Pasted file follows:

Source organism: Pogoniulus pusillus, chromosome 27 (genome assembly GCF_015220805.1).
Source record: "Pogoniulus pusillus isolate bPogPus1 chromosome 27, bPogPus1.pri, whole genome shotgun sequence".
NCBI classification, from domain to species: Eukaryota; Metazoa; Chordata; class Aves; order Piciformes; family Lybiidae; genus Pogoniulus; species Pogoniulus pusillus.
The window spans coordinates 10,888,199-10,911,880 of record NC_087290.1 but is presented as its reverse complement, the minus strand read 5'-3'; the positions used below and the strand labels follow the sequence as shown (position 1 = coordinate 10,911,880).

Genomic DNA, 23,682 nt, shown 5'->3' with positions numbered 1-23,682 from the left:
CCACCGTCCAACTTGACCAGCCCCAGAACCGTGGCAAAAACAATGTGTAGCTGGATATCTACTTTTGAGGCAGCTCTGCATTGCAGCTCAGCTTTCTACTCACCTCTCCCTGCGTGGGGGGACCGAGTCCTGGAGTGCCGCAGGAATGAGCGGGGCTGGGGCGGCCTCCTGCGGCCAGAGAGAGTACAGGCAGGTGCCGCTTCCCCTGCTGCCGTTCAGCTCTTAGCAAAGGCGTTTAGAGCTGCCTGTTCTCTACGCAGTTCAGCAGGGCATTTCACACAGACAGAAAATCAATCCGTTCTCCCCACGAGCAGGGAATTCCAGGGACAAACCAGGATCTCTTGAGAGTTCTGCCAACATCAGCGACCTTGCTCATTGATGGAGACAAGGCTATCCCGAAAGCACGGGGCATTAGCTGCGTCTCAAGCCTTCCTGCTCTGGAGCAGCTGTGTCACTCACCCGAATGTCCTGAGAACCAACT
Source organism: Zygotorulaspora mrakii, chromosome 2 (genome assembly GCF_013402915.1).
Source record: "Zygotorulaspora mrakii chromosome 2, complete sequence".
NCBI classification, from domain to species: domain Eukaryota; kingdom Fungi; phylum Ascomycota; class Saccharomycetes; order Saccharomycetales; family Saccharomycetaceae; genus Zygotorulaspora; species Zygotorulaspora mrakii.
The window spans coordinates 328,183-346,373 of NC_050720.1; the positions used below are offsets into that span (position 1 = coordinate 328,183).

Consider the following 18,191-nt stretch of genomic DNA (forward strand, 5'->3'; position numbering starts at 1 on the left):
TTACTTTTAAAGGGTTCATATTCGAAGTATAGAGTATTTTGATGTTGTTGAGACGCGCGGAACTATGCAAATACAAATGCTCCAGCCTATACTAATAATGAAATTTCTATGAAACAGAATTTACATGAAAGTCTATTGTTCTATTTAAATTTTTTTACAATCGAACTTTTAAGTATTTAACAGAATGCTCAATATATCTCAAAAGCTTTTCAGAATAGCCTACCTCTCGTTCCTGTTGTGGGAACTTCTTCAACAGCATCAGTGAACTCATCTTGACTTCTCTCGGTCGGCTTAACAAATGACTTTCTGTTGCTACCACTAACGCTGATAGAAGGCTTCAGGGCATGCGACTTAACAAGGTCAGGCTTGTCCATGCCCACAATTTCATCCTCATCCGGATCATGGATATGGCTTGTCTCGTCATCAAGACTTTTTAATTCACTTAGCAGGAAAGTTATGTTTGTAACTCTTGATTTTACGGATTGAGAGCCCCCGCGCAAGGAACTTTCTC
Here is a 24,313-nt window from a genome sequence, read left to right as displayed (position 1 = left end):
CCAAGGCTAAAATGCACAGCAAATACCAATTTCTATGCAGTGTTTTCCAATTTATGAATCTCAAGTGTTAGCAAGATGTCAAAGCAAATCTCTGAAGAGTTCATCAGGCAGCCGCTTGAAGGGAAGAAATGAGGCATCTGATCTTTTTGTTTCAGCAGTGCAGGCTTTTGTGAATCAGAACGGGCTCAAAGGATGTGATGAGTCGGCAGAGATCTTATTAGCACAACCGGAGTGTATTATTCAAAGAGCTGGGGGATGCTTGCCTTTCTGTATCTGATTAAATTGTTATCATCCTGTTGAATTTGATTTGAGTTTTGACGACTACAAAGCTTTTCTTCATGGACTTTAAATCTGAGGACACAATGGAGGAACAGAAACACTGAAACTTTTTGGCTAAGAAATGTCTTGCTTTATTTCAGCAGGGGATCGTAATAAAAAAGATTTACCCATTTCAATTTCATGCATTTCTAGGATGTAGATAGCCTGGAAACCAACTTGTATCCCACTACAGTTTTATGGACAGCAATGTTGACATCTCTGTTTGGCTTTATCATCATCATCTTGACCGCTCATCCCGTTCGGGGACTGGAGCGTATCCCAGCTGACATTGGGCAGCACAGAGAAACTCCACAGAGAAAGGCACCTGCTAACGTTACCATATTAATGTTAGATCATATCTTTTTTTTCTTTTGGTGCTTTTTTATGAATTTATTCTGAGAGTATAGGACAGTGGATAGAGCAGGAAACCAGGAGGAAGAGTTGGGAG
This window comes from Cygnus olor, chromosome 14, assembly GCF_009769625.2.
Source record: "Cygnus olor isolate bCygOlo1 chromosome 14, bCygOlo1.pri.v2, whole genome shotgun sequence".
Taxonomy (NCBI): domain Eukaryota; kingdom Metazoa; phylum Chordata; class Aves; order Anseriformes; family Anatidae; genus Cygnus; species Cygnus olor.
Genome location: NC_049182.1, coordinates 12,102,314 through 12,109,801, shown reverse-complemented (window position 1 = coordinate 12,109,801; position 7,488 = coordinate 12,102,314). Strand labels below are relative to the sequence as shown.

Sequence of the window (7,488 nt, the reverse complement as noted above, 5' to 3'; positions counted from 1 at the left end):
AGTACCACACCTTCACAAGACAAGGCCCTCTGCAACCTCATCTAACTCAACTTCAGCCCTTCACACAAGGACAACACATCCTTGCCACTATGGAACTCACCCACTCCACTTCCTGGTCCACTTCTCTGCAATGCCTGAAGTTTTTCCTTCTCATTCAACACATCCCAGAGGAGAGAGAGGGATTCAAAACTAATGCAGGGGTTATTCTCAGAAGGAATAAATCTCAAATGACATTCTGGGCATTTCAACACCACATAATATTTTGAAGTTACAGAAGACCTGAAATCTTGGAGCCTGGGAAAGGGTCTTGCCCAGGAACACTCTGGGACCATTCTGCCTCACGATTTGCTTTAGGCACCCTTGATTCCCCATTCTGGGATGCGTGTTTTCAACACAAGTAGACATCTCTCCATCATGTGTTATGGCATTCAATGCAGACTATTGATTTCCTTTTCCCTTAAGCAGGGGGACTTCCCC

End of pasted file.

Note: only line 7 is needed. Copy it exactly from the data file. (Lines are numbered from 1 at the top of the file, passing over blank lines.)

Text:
Source organism: Zygotorulaspora mrakii, chromosome 2 (genome assembly GCF_013402915.1).